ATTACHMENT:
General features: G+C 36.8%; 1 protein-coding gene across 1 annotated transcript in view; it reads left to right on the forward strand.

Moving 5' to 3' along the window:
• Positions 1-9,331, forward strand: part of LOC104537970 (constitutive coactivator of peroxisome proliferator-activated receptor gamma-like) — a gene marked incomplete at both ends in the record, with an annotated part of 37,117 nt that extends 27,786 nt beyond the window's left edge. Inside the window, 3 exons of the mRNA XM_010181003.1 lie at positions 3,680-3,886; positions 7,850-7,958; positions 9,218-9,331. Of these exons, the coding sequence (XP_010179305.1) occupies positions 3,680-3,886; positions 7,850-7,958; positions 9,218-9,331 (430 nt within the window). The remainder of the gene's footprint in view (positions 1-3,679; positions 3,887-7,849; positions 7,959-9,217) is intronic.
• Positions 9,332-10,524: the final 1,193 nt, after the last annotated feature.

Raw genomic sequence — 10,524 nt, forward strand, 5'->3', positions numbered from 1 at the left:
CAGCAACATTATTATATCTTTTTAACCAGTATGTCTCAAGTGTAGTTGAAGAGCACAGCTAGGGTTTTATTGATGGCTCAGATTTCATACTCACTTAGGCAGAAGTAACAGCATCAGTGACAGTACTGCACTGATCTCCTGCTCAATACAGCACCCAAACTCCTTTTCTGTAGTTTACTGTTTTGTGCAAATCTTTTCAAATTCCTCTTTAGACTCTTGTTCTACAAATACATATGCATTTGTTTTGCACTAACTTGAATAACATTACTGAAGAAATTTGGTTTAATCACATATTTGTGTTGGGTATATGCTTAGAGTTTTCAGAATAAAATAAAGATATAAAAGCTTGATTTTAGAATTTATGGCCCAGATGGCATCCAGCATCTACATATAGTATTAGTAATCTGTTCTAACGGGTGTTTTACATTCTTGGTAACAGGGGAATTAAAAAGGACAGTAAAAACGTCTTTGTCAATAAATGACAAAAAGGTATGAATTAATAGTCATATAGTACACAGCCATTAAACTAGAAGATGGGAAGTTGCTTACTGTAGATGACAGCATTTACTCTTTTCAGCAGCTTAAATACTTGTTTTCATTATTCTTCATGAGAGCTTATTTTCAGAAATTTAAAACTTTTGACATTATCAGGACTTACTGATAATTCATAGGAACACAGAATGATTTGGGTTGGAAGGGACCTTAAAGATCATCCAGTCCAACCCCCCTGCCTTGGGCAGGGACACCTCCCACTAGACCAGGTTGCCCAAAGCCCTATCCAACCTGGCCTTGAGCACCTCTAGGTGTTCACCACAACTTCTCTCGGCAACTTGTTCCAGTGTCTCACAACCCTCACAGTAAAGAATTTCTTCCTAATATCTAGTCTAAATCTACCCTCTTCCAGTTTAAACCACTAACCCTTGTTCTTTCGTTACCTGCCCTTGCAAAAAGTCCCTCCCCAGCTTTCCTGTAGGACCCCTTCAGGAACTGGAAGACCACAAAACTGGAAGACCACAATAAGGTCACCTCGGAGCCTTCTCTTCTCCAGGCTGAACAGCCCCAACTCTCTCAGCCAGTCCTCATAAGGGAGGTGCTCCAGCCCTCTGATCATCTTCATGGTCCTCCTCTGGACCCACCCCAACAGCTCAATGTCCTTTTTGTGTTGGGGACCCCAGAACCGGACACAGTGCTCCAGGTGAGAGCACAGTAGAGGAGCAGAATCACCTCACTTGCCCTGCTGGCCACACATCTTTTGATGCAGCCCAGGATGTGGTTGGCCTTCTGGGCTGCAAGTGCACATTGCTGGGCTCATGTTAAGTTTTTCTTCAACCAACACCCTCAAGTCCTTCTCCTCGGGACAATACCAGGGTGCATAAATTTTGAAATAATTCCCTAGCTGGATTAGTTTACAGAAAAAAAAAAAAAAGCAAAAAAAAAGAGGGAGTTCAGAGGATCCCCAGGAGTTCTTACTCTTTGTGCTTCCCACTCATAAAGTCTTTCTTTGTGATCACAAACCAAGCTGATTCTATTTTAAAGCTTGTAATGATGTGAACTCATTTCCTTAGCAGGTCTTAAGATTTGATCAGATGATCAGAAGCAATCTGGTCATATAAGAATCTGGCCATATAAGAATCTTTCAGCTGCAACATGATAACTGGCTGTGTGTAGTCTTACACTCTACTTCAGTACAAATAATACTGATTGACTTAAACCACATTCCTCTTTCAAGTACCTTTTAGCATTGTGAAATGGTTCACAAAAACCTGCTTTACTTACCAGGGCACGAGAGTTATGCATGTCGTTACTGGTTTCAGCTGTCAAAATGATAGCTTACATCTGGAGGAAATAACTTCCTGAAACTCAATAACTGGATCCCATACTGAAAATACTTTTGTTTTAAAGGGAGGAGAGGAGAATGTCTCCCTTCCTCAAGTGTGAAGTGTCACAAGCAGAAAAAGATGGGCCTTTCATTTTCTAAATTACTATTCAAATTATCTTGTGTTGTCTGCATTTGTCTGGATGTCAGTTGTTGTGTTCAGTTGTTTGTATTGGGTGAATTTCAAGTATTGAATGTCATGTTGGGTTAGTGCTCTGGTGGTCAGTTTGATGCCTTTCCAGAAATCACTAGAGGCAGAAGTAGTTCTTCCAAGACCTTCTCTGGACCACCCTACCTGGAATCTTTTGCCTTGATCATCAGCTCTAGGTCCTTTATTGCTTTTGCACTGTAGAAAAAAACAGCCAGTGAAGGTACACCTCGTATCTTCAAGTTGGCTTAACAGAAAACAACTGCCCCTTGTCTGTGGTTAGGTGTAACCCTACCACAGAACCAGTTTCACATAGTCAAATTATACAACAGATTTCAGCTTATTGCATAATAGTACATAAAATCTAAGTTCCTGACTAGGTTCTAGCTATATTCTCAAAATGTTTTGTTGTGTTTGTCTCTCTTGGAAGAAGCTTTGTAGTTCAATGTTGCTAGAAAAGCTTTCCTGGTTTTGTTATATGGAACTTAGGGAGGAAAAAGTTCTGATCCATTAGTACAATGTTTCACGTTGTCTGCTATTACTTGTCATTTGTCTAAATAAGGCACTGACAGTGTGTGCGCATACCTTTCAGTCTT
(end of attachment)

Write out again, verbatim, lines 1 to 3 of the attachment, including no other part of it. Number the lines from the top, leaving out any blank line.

General features: G+C 36.8%; 1 protein-coding gene across 1 annotated transcript in view; it reads left to right on the forward strand.

Moving 5' to 3' along the window:
• Positions 1-9,331, forward strand: part of LOC104537970 (constitutive coactivator of peroxisome proliferator-activated receptor gamma-like) — a gene marked incomplete at both ends in the record, with an annotated part of 37,117 nt that extends 27,786 nt beyond the window's left edge. Inside the window, 3 exons of the mRNA XM_010181003.1 lie at positions 3,680-3,886; positions 7,850-7,958; positions 9,218-9,331. Of these exons, the coding sequence (XP_010179305.1) occupies positions 3,680-3,886; positions 7,850-7,958; positions 9,218-9,331 (430 nt within the window). The remainder of the gene's footprint in view (positions 1-3,679; positions 3,887-7,849; positions 7,959-9,217) is intronic.